Astronomers who tracked the object said that it was oddly luminous for a brief period before darkening again. It was also emitting radio signals, fueling speculations that it was more than just a piece of debris.
The object, tagged with the I.D. 2020-063G, was deployed in outer space by a highly secret spacecraft, which was launched by China on Sept. 4. The reusable test spacecraft is now back home after just two days in orbit around Earth, leaving the object in space.
American and Chinese space-tracking organizations have been mum about the unknown object. No details have been provided so far, including what it is and what it is for. Many astronomers believe that it’s a jettisoned support module or an inspection satellite deployed to inspect the spacecraft before it re-entered Earth.
China surprised astronomers when it launched a reusable test spacecraft early this month. The spacecraft was carried aboard a Long March-2F rocket launched from the Jiuquan Satellite Launch Center in Gobi desert. According to a brief press release by state-owned media outlet Xinhua, the mission’s objective was to test reusable technologies in space, “providing technological support for the peaceful use of space.”
Although the spacecraft didn’t stay in space long, it left an unknown object during its flight. Marco Langbroek, a space situational awareness consultant at Leiden University in the Netherlands, estimated that the object was released two orbits before the spacecraft headed home. He kept a close watch on the object and, on the morning of Sept. 20, observed that it “showed slow but marked brightness variations,” fluctuating between being visible and invisible.
“When I first picked it up (it had just come out of earth shadow), it initially was very bright and steady. But then it started to get fainter until I momentarily lost it,” wrote Langbroek in a blog post.
The object shone brightest at magnitude +4; in comparison, the full moon has a visual magnitude of around -13 while the faintest stars visible to the naked eye have a visual magnitude of +6. Langbroek detected two brightness peaks and two major fading episodes. The two peaks were interspersed by an estimated 80-second fading period, which meant that the object was probably not tumbling around Earth, said Langbroek.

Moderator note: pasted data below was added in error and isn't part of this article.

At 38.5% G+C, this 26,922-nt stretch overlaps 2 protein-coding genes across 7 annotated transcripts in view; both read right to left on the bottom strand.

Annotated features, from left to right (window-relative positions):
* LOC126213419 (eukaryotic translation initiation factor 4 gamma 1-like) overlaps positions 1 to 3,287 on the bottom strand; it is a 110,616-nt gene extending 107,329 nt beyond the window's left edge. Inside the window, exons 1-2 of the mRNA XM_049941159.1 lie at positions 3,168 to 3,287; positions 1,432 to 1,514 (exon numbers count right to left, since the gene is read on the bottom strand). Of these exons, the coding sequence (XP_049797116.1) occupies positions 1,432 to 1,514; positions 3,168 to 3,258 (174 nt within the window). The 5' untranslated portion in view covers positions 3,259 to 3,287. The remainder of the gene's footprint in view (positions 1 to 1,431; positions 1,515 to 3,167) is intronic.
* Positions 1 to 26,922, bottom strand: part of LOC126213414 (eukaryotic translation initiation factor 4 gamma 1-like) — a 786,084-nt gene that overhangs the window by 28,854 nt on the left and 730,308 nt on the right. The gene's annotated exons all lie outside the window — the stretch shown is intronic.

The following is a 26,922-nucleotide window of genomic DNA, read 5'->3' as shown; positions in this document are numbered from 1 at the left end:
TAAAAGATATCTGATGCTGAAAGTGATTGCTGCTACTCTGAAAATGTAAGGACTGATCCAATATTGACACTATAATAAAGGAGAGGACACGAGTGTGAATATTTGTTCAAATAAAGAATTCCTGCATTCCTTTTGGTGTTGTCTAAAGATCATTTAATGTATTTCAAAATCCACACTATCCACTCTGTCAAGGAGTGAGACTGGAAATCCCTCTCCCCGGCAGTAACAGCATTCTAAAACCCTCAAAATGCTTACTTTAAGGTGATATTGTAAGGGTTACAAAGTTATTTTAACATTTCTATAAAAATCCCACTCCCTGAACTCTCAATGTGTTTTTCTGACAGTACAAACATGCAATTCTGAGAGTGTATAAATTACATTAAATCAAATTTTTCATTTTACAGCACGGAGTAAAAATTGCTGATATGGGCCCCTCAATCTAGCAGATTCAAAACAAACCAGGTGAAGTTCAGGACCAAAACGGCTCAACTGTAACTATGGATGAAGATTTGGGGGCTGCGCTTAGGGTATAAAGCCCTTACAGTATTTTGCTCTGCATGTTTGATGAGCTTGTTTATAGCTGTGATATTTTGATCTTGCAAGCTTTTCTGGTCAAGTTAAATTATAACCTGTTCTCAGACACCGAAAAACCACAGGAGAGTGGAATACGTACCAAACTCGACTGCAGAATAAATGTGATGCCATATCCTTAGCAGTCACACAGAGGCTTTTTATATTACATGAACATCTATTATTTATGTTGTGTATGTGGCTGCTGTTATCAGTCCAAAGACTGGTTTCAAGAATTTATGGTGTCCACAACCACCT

There were several speculations as to what the object was and what it was for. Langbroek initially believed that it was a “cubesat,” a type of miniaturized satellite for space research. But he dispelled that idea because the object was too big.
Astronomers also ruled out the possibility that it was just a piece of debris based on the fact that it was emitting radio signals. Amateur radio operator Scott Tilley picked up the signals at 2,280 megahertz and said that they were waxing and waning. Each surge was separated by an 80-second interval – akin to Langbroek’s visual observations.
All told, most astronomers seemed to agree that the object was either an inspection satellite or a jettisoned support module. As an inspection satellite, the object was tasked to make sure the Chinese spaceplane was all good for landing. News website SpaceNews reported that Chinese crew capsules previously released small companion satellites to monitor spacecraft. For example, a spacecraft ejected an experimental re-entry and descent technology module during a mission in May. However, the spacecraft encountered problems during its re-entry to Earth. (Related: Solar power 24/7: China plans to build first solar power station in space and beam power to Earth.)
But whatever the object was, Langbroek was convinced that it served, or continues to serve, some purpose. For one, it could have had provided a radio data signal downlink, facilitating the exchange of information between a spacecraft in space and a receiver on Earth, according to Langbroek.
Space.news has more on Chinese space missions.